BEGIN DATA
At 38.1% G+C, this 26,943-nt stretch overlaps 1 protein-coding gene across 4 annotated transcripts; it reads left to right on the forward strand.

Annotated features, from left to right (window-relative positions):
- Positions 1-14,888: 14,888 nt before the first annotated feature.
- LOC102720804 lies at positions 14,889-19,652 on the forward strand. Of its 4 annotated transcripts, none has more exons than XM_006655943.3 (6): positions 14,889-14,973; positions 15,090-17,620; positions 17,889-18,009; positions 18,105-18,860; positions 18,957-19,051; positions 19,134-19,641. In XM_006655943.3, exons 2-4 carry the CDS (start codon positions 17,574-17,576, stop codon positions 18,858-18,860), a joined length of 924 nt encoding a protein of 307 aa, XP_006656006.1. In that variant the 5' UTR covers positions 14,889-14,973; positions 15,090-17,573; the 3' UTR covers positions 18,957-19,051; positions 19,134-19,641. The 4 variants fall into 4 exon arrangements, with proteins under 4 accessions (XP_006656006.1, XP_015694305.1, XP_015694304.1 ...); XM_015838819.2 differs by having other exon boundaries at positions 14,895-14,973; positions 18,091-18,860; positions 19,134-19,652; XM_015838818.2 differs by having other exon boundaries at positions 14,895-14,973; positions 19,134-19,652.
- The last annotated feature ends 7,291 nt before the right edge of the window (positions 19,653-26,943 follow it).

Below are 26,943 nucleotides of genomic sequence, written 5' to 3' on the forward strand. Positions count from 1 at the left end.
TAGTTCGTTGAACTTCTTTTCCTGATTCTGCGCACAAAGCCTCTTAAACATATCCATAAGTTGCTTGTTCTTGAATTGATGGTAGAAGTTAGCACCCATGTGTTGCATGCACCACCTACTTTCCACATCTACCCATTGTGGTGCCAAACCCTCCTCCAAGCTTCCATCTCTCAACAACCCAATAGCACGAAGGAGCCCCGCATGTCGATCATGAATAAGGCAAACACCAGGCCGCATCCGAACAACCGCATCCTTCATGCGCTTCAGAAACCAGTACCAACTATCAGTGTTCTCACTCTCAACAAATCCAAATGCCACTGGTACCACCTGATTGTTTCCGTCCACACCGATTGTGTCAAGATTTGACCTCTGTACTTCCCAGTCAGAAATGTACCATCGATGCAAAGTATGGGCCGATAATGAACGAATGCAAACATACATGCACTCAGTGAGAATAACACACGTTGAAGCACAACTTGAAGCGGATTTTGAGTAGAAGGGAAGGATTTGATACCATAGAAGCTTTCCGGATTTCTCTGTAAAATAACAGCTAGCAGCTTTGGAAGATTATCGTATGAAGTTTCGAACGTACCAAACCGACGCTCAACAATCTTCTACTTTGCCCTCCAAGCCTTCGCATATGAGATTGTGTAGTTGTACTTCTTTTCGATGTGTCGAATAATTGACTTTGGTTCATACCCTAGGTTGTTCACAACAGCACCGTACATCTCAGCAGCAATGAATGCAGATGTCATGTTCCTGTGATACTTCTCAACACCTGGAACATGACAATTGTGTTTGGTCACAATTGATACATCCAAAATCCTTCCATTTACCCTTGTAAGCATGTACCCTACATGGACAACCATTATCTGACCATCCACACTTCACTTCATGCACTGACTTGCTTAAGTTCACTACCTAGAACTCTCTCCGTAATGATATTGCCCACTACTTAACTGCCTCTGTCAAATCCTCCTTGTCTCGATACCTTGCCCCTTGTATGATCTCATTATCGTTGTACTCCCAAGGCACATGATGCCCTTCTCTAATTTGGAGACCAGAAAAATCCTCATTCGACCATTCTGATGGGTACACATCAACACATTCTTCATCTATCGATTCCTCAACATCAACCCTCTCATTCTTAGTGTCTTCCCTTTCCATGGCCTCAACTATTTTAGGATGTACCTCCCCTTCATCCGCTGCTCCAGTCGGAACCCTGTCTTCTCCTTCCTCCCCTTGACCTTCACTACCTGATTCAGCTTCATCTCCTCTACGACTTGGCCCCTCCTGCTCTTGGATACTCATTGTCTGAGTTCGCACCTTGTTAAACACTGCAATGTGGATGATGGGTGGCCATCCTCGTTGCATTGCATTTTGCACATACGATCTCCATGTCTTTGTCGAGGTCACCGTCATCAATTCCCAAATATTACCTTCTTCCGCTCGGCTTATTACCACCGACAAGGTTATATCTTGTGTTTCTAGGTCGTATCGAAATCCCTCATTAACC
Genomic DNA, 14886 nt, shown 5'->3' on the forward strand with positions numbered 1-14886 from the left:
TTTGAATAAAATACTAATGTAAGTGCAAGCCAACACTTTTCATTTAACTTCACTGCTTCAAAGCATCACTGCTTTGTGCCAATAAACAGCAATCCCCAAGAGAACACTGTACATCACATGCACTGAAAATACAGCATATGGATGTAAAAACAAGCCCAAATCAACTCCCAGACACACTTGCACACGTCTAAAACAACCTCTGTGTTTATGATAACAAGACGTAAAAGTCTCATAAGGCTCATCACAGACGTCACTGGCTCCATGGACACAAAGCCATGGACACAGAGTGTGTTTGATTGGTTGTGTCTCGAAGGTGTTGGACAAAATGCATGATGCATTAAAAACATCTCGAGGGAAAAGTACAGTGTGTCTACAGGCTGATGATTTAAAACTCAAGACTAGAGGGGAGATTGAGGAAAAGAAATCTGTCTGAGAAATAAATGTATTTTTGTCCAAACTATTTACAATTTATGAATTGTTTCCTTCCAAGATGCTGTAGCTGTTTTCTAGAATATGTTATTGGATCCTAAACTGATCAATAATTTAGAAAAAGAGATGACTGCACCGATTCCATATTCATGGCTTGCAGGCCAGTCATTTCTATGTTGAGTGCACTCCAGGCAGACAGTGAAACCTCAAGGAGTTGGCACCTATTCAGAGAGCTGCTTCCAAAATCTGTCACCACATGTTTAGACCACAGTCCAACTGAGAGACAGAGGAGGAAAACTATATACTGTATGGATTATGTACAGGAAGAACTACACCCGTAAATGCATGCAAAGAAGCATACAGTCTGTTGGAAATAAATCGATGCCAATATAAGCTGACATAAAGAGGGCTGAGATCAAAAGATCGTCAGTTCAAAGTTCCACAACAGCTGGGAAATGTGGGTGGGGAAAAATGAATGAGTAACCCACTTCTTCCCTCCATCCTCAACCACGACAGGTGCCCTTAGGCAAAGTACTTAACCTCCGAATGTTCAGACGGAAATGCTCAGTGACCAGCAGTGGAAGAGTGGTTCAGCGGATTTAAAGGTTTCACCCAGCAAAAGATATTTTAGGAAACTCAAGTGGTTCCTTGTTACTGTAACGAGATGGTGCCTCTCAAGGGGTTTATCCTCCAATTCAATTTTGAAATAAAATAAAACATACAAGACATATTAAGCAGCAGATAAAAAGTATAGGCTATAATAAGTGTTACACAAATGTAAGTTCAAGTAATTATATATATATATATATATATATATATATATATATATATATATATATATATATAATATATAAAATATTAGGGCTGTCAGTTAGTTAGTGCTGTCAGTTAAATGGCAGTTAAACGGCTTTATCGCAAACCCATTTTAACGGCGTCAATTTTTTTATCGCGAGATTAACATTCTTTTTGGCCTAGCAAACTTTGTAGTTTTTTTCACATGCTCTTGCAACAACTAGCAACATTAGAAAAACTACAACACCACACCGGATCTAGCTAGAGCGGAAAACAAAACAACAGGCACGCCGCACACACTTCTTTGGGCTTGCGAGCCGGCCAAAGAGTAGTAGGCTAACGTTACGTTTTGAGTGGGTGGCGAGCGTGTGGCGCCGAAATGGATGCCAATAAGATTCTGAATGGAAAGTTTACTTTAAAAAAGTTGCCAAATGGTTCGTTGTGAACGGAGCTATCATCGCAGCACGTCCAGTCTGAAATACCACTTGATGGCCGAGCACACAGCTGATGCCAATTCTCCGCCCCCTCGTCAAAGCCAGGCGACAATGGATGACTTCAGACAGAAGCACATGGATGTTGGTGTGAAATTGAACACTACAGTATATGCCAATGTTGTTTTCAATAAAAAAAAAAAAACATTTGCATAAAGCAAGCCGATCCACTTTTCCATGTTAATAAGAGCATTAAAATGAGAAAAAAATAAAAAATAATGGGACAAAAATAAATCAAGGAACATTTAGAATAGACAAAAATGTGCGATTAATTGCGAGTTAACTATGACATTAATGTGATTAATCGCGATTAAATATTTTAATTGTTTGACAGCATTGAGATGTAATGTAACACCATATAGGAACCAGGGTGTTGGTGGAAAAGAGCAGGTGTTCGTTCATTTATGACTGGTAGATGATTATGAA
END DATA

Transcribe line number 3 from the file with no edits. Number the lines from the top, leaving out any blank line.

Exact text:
- Positions 1-14,888: 14,888 nt before the first annotated feature.